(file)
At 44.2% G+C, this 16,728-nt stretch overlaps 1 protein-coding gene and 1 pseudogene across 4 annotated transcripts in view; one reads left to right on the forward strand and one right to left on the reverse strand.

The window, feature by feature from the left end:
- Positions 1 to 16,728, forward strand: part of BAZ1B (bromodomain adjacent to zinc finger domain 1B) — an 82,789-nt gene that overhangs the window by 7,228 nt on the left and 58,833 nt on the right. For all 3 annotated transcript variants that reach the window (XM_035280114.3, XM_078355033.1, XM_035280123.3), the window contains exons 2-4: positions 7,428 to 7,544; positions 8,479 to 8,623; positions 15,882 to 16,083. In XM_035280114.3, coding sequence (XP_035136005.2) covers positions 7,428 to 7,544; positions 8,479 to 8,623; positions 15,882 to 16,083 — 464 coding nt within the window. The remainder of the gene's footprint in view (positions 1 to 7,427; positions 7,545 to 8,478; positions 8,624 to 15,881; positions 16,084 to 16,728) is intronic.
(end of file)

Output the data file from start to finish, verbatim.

At 44.2% G+C, this 16,728-nt stretch overlaps 1 protein-coding gene and 1 pseudogene across 4 annotated transcripts in view; one reads left to right on the forward strand and one right to left on the reverse strand.

The window, feature by feature from the left end:
- Positions 1 to 16,728, forward strand: part of BAZ1B (bromodomain adjacent to zinc finger domain 1B) — an 82,789-nt gene that overhangs the window by 7,228 nt on the left and 58,833 nt on the right. For all 3 annotated transcript variants that reach the window (XM_035280114.3, XM_078355033.1, XM_035280123.3), the window contains exons 2-4: positions 7,428 to 7,544; positions 8,479 to 8,623; positions 15,882 to 16,083. In XM_035280114.3, coding sequence (XP_035136005.2) covers positions 7,428 to 7,544; positions 8,479 to 8,623; positions 15,882 to 16,083 — 464 coding nt within the window. The remainder of the gene's footprint in view (positions 1 to 7,427; positions 7,545 to 8,478; positions 8,624 to 15,881; positions 16,084 to 16,728) is intronic.